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Last Argument of Kings (First Law) (Bk. 3) (original 2008; edition 2009)

by Joe Abercrombie

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2,324712,716 (4.16)65
Member:egraaf
Title:Last Argument of Kings (First Law) (Bk. 3)
Authors:Joe Abercrombie
Info:Gollancz (2009), Paperback, 704 pages
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Last Argument of Kings by Joe Abercrombie (2008)

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English (67)  German (2)  Dutch (1)  Spanish (1)  English (71)
Showing 1-5 of 67 (next | show all)
So many mixed feelings on this book and I will try to address this without delving into spoilers. The writing is top-notch. The tension is intense throughout every plot--each character is at risk, and the stakes are high. That said, the end left me frustrated. Mind you, I know the genre is grimdark. I didn't expect happy endings. Even so, I wish the ending hadn't kept dragging on, because the longer it went, the less I liked it. It came back to a simple fact: most of the characters didn't change through the course of the trilogy (the major exceptions to this being Ardee and Jezal). There was no enlightenment, no growth. This contradicts how most books--heck, even 1000-word flash fiction stories--usually develop a character arc, and it left me without a sense of satisfaction at the end.

That said, I am still mightily impressed with Abercrombie, and I will look for more of this books. This trilogy was still a great read overall, even if the very end wasn't quite what I wanted. ( )
  ladycato | Oct 24, 2016 |
I just can't decide how to rate this book. I enjoyed everything about the Last Argument of Kings except the ending. Although, I'm not as unhappy about it today as I was when I finished the book last night. It has been on my mind so Joe Abercrombie knew what he was doing. If there was another book in the series, I would rate it 4 to 5 stars.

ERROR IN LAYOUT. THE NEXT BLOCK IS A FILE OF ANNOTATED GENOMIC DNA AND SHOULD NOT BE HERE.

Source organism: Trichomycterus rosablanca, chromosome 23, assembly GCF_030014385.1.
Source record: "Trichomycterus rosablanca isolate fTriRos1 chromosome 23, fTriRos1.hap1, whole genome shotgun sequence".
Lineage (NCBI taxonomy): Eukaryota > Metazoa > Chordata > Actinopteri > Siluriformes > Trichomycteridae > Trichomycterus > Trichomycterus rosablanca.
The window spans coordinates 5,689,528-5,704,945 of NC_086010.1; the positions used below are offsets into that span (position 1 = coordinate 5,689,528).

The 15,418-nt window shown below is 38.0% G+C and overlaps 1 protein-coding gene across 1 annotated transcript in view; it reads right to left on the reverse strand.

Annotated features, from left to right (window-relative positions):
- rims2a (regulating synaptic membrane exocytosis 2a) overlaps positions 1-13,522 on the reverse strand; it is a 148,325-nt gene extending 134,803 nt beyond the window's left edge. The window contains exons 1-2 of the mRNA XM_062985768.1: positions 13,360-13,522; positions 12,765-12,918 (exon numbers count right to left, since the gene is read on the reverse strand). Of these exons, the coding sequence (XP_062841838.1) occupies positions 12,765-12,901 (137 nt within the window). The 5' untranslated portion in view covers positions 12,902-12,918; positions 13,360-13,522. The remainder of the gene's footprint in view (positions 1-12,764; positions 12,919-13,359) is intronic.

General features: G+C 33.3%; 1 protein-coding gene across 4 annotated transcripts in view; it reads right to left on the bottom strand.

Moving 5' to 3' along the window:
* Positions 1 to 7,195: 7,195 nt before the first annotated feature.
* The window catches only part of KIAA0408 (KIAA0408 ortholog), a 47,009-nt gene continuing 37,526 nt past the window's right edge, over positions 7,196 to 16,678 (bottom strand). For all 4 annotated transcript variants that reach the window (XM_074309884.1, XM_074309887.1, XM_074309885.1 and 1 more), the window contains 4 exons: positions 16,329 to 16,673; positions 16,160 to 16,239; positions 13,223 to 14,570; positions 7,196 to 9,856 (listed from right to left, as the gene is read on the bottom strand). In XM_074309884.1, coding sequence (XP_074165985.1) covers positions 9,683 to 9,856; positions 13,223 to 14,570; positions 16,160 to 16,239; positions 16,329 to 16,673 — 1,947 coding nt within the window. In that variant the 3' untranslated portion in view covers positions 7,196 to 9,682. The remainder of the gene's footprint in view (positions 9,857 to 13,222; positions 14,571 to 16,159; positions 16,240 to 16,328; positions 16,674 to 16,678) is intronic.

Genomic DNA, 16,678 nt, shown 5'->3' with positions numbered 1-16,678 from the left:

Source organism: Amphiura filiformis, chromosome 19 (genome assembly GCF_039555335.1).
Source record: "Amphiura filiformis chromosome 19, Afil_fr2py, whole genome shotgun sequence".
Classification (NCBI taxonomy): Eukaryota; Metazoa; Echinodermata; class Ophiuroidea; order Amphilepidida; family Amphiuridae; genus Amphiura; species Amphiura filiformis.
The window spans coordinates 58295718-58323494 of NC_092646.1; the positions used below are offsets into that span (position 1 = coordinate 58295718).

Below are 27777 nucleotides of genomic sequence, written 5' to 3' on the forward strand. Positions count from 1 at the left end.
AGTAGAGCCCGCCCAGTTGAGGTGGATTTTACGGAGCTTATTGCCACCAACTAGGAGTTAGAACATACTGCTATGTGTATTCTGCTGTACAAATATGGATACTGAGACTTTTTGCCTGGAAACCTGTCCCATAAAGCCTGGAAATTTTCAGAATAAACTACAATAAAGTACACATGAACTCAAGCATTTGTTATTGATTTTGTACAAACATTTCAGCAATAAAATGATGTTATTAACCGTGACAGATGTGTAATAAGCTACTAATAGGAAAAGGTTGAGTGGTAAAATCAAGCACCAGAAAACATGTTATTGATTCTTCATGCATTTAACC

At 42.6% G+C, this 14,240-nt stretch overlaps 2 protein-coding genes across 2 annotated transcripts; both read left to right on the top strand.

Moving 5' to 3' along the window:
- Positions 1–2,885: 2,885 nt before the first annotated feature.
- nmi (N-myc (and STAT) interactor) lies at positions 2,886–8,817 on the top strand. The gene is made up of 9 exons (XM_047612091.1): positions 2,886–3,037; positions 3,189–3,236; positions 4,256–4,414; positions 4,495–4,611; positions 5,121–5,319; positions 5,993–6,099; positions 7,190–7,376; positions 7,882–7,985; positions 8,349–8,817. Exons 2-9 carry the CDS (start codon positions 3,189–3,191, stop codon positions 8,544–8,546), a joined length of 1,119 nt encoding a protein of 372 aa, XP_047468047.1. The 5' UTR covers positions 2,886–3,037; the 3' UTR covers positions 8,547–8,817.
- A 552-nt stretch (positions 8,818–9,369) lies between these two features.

I am going to give it 4 stars because I do recommend this series...unless you are squeamish or require a HEA. ( )
  Amanda105 | Sep 5, 2016 |
I greatly appreciate Abercrombie's style and panache. I think he is a very skilled writer, I just find his worldview to be utterly disheartening. Some people might laud him for having the guts to make his characters truly suffer, but what is the point of such suffering if his character don't gain anything in the end? Ferro is left haunted by demons, hellbent on revenge. Jezal is turned into a puppet king with none of his own agency. Logen is presumed dead. What was the point of the suffering, the pain, the struggle if in the end nothing changes? Why should I care at all about the characters and their fight? To me, the ending turned the books into nothing more than a nihilistic farce. All of the love I had built for the characters crumbled away like dust in the wind.

Now don't get me wrong. I do not demand happy endings. In fact, I find happy endings just as repulsive as this emptiness. There is no point in raising the stakes so high and making the characters suffer so much if in the end they don't get anything for their troubles. There is such an emphasis on the characters becoming better people. Jezal and Logen both want to be better men. But all this book showed me was that it is impossible to ever become a better person. If you try, you are left even worse off than you were before.

So I'm left with the question: What is the point of this book? ( )
  EruditeVolatility | Jul 12, 2016 |
more difficult to keep a track of all the action than the previous two, or perhaps I wanted to relive it all so finished at a gallop...At the end, some ends are tied up and some are loose, and there is nothing fairytale about any of it... I loved it! ( )
  jkdavies | Jun 14, 2016 |
Thrilling conclusion to a great trilogy, hated to see it end. ( )
  CMSkiera | Jan 26, 2016 |